The Good She Did Should Live On—Marie Stopes

A lot of attention has been paid in recent weeks to the anti-abortion law passed in Texas. This is the law that enables an individual to profit by denouncing anyone they believe is helping someone to obtain an abortion. Legislators claim this will cut down on the number of abortions performed in Texas, yet research and experience have shown that the best way to reduce the number of abortions is to provide information about contraception. But Texas, according to a National Institutes of Health report, is not one of the 20 states that the requires schools to offer information about contraception. You have to wonder whether the Texas legislators are seriously interested in reducing abortions at all.

As we hear about the ways in which some conservatives are trying to do away with the knowledge and services that help people control their fertility, we should remember how difficult it was to start making that information available to anyone. The use of contraception makes it possible for women to play a variety of roles in the world. Yet, over the years, many people in public positions tried to withhold information instead of sharing it with those who need it. It’s about time to start honoring the women (and some men) who finally started to tell people how they could manage their sexuality and live more fulfilling lives.

Marie Stopes was an unlikely figure to play a role in this field, but in fact she played an important role. Born in Scotland in 1880, and educated in England, she was a paleobotanist. What is a paleobotanist? Someone who studies the way plants have evolved and developed through the centuries. She became the youngest person in Britain to receive a Doctor of Science degree in 1904 and became one of the first women to be elected a fellow of the Linnean Society of London.

Marie Stopes

During the first years of her career, Stopes devoted herself to science, but her interests expanded a she grew older. In 1918, she published a book called Married Love, which was one of the first books to give men and women frank and explicit details about sex. The book was a great success and sold widely throughout Britain and all of Europe.

Marie Stopes opposed abortion and strongly advocated that an expanded knowledge about contraception would eliminate the need for abortions. She founded the first birth control clinic in Britain and edited the newsletter Birth Control News. Few people have done so much to benefit women’s health and progress.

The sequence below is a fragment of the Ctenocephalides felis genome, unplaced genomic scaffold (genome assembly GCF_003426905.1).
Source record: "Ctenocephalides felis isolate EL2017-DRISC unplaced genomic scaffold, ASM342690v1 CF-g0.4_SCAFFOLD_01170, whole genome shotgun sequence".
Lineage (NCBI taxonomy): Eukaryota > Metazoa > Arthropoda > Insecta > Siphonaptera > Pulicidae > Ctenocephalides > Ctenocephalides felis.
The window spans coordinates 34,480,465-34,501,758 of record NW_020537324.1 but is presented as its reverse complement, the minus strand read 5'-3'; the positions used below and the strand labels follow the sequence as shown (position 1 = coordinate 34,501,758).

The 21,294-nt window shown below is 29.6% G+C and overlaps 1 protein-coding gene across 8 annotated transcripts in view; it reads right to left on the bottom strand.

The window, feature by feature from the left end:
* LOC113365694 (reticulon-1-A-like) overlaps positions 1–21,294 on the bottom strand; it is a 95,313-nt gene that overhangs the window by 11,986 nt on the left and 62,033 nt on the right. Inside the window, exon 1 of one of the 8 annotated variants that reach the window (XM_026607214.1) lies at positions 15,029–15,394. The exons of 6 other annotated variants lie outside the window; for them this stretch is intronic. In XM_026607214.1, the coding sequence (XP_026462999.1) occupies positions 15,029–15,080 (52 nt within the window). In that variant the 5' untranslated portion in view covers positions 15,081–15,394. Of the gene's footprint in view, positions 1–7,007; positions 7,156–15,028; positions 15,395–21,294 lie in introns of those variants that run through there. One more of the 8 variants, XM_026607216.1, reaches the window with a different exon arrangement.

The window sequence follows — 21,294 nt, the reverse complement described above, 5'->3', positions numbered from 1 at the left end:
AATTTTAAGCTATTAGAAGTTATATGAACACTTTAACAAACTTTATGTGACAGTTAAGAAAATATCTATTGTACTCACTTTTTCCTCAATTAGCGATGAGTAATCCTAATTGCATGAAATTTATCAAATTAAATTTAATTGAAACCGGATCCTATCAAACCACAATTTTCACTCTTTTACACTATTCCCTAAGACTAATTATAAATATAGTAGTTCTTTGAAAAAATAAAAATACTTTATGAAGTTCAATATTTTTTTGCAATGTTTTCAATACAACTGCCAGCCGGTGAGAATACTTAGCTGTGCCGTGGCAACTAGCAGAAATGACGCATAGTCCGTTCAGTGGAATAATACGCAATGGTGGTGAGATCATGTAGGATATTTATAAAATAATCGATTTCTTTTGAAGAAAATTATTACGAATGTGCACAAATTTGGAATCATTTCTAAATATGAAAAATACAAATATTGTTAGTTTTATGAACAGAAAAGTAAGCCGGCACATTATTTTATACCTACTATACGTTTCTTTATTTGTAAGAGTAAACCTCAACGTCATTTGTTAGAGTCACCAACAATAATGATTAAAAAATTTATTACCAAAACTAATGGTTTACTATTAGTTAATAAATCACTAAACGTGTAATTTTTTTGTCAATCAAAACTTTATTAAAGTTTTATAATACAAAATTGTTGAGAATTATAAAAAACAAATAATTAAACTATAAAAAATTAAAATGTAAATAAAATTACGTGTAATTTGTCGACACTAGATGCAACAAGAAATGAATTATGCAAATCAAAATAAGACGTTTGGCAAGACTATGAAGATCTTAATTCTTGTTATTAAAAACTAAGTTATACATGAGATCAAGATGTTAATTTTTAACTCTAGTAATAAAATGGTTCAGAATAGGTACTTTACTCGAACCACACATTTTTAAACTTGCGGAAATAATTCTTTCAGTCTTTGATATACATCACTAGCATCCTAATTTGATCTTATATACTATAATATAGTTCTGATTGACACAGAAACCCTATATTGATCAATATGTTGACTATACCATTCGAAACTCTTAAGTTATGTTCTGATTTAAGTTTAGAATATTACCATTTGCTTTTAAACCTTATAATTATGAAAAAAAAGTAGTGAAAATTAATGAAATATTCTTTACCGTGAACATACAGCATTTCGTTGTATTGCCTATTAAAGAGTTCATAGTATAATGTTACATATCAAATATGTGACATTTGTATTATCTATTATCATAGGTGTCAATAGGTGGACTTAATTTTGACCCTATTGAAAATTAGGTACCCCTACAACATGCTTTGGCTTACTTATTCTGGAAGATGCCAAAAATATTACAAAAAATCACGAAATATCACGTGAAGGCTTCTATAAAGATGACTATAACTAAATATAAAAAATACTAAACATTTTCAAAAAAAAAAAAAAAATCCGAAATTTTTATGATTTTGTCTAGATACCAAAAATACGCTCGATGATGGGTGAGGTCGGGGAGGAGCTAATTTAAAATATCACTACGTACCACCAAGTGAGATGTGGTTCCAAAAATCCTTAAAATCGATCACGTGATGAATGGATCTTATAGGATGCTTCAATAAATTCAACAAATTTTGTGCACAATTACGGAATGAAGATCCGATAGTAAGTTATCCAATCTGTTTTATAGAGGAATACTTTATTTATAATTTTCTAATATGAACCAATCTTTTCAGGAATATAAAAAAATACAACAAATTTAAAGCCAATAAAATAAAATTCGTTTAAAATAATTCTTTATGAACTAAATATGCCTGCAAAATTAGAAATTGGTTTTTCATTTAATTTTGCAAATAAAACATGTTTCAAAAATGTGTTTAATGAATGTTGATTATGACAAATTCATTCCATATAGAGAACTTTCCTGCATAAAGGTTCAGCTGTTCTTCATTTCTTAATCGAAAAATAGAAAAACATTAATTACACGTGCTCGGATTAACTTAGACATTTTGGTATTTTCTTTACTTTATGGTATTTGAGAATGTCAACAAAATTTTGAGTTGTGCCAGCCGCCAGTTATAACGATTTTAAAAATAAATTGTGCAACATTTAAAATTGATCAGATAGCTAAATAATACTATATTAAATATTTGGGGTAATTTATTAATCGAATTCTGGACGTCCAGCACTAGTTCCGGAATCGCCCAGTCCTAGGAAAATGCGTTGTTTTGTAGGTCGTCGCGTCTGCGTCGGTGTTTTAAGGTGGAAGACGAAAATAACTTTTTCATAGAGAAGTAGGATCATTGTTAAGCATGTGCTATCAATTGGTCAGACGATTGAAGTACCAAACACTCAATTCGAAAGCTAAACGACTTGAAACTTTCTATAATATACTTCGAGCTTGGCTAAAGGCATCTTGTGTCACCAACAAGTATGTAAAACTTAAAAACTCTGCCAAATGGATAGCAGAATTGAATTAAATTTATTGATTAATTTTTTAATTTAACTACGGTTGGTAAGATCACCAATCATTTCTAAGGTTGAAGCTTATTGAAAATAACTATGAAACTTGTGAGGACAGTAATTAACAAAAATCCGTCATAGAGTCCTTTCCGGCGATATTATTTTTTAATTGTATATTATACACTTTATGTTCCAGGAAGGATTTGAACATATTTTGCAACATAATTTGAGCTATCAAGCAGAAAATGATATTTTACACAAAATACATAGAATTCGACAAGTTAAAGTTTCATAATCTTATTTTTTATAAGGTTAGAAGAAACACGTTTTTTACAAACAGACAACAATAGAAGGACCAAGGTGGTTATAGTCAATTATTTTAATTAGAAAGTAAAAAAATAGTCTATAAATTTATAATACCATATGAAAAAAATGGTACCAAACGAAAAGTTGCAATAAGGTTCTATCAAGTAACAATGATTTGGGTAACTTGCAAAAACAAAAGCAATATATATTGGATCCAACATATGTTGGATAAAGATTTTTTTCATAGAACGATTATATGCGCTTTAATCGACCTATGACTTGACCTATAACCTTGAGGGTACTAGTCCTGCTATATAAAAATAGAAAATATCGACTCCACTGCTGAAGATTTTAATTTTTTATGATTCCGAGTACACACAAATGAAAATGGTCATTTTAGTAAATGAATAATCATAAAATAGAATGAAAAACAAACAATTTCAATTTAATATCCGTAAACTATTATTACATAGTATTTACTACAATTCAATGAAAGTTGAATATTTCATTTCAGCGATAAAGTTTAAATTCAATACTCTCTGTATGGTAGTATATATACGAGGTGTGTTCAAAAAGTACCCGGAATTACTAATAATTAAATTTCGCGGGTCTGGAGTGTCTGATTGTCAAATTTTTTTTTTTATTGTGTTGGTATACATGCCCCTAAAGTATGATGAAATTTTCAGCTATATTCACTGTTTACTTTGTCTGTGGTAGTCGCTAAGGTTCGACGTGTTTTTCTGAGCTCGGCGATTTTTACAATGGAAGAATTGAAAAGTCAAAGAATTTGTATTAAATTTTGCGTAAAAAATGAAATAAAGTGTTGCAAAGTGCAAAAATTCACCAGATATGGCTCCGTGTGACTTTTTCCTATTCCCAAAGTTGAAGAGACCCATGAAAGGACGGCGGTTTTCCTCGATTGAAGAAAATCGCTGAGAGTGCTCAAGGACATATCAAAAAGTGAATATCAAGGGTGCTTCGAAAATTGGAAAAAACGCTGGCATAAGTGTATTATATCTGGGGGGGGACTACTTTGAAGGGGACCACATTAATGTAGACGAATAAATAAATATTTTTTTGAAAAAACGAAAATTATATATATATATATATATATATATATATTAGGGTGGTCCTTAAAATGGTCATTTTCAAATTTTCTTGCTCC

Despite all the good work she did for many people, Marie Stopes is often left unmentioned in histories of birth control. She was not a perfect person. At times, she advocated eugenics, a belief that society would be improved if people of low physical and mental health did not have children. Although she herself was not a racist, many people who advocated eugenics did believe that the white race was somehow better than other races. Today these beliefs have been rejected by scientists and social leaders, but Marie Stopes’ reputation has been permanently damaged.

Even though Stopes was not always right, I still believe we can honor the good work she did at a time when very few other people were willing to educate the public about birth control. We ought to acknowledge the good that she did and try to forgive her mistakes.   

7 thoughts on “The Good She Did Should Live On—Marie Stopes

  1. Although sentimental and a little soapy I enjoyed the “Call the Midwife” TV series because it included the slow acceptance of birth control among working class people in London and also dealt with abortion. It was not that long ago that women would continue to have pregnancies during their entire life of fertility. The opening show is about a woman on her 15th child.

    • Yes, I remember that show and I enjoyed it because it dealt with some of the real issues women faced, and not so long ago. Being able to control your fertility makes such a difference.

  2. Interesting the parallels between her and her American contemporary, Margaret Sanger, who pursued birth control policies but has also lately been criticized for her attachment to eugenics.

    • Yes, the parallels between Stopes and Sanger are interesting. It seems as though an awful lot of people were interested in eugenics at that time. I think we just have to accept that no one is always right.

      It’s good to hear from you. Adele

      On Mon, Sep 20, 2021 at 9:50 AM Teacups and Tyrants-Adele Fasick looks

  3. YES!!!!!!!! I cannot say strongly enough what a tragic mistake I think it is to ignore people’s valuable contributions to human welfare because those same people were also implicated in more dubious and detrimental ideas and activities. THANK YOU for modeling the kind of balanced, thoughtful judgment we should all try to practice.

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